from The American Heritage® Dictionary of the English Language, 4th Edition
- adj. Posterior or distal to a ganglion.
from Wiktionary, Creative Commons Attribution/Share-Alike License
- adj. Located distal or posterior to a ganglion
from The Century Dictionary and Cyclopedia
- Noting the region behind or posterior to a ganglion, as nerve-fibers which are about to pass through a ganglion.
from WordNet 3.0 Copyright 2006 by Princeton University. All rights reserved.
- adj. beyond or distal to a ganglion (referring especially to the unmyelinated fibers that originate from cells in autonomic ganglia)
Sorry, no etymologies found.
These secretions are called postganglionic secretions). i) Suppression of Immune system, j) Vasoconstriction and increase in Blood Pressure, k) P u p i l dilation, (Illustration of an excited face with pupils dilated). l)
In writing the 1955 review on the "Pharmacology of vascular smooth muscle," I had become very interested in the mechanisms by which sympathetic postganglionic denervation and certain drugs like cocaine markedly potentiate the response of effector organs to epinephrine and norepinephrine, yet markedly reduce the response to the sympathomimetic tyramine.
Studies have shown that penile erection is achieved via postganglionic sympathetic adrenergic innervation in concert with parasympathetic neurons.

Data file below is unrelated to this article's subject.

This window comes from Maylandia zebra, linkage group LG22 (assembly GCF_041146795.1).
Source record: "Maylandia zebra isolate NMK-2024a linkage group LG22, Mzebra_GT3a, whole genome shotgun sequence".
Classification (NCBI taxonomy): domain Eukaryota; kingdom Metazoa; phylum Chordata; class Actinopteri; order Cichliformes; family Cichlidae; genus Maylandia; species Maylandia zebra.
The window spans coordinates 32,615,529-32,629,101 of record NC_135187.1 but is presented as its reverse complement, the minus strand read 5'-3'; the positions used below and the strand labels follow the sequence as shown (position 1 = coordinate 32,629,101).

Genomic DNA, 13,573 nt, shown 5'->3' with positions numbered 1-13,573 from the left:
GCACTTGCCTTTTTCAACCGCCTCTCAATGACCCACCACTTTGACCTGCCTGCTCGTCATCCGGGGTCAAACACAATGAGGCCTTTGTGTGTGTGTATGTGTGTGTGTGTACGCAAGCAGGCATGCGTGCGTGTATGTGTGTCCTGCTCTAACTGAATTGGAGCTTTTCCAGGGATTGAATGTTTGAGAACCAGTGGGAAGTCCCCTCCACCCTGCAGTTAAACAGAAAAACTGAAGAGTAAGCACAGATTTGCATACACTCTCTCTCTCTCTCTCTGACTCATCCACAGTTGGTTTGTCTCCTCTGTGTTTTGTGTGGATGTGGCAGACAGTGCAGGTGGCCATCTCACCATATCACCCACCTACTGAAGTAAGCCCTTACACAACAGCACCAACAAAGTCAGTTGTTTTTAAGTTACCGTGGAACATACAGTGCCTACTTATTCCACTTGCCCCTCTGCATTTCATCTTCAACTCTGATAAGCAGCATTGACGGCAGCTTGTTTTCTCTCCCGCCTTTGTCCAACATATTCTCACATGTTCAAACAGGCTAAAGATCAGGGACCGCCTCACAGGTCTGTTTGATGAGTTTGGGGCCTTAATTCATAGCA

Acetylcholine, injected into the vessels of a ganglion, could be shown to stimulate the ganglion cells to the discharge of postganglionic impulses.
You will see that we are thus led to the conclusion that nearly all the efferent neurones of the whole peripheral nervous system are cholinergic; only the postganglionic fibres of the true sympathetic system are adrenergic, and not even all of these.
We must suppose that this sudden rise in concentration of acetylcholine stimulates the ganglion cell to the discharge of a postganglionic impulse, or initiates a propagated wave of excitation along the muscle fibre.
Gaddum23 have shown that stimulation of the preganglionic sympathetic fibres in the neck releases Ac.Ch. in the sup.cerv. ganglion, which itself stimulates the ganglion, so that progressive stimulation is set up in the postganglionic fibres.
The parasympathetic nerve fibers, on the contrary, travel to ganglia within the organ they are aiming at; as a result, the preganglionic fibers are quite long and the postganglionic fibers very short.
In some cases, the ganglia separating the preganglionic fibers from the postganglionic fibers are actually located within the organ the nerve is servicing.
The axons of these cell bodies form a second set of fibers, the postganglionic fibers.
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